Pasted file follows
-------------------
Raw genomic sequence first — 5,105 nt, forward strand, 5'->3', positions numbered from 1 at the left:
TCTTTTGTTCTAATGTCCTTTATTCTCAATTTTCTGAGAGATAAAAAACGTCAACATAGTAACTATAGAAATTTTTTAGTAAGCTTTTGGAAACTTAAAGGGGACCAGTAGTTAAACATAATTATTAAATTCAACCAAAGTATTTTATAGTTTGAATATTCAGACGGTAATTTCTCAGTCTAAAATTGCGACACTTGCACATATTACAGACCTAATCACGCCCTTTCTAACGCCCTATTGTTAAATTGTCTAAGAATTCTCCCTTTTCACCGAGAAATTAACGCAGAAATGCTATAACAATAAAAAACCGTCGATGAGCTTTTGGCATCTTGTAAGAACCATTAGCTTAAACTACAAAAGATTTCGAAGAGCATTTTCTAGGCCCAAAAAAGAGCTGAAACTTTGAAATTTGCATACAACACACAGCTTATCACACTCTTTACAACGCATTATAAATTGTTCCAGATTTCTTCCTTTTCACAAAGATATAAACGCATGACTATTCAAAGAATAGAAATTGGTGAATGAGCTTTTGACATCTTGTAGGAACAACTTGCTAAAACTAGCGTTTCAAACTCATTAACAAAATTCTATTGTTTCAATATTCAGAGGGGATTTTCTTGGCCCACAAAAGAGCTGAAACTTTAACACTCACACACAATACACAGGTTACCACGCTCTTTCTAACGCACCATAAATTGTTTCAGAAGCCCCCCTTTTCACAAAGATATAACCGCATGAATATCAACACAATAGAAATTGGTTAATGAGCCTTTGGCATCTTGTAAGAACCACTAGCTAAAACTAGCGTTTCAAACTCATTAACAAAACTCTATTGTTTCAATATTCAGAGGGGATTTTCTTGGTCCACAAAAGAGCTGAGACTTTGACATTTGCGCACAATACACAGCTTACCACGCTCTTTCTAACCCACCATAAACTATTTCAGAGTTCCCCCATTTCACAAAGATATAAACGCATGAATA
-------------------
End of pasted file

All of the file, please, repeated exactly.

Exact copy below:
Raw genomic sequence first — 5,105 nt, forward strand, 5'->3', positions numbered from 1 at the left:
TCTTTTGTTCTAATGTCCTTTATTCTCAATTTTCTGAGAGATAAAAAACGTCAACATAGTAACTATAGAAATTTTTTAGTAAGCTTTTGGAAACTTAAAGGGGACCAGTAGTTAAACATAATTATTAAATTCAACCAAAGTATTTTATAGTTTGAATATTCAGACGGTAATTTCTCAGTCTAAAATTGCGACACTTGCACATATTACAGACCTAATCACGCCCTTTCTAACGCCCTATTGTTAAATTGTCTAAGAATTCTCCCTTTTCACCGAGAAATTAACGCAGAAATGCTATAACAATAAAAAACCGTCGATGAGCTTTTGGCATCTTGTAAGAACCATTAGCTTAAACTACAAAAGATTTCGAAGAGCATTTTCTAGGCCCAAAAAAGAGCTGAAACTTTGAAATTTGCATACAACACACAGCTTATCACACTCTTTACAACGCATTATAAATTGTTCCAGATTTCTTCCTTTTCACAAAGATATAAACGCATGACTATTCAAAGAATAGAAATTGGTGAATGAGCTTTTGACATCTTGTAGGAACAACTTGCTAAAACTAGCGTTTCAAACTCATTAACAAAATTCTATTGTTTCAATATTCAGAGGGGATTTTCTTGGCCCACAAAAGAGCTGAAACTTTAACACTCACACACAATACACAGGTTACCACGCTCTTTCTAACGCACCATAAATTGTTTCAGAAGCCCCCCTTTTCACAAAGATATAACCGCATGAATATCAACACAATAGAAATTGGTTAATGAGCCTTTGGCATCTTGTAAGAACCACTAGCTAAAACTAGCGTTTCAAACTCATTAACAAAACTCTATTGTTTCAATATTCAGAGGGGATTTTCTTGGTCCACAAAAGAGCTGAGACTTTGACATTTGCGCACAATACACAGCTTACCACGCTCTTTCTAACCCACCATAAACTATTTCAGAGTTCCCCCATTTCACAAAGATATAAACGCATGAATA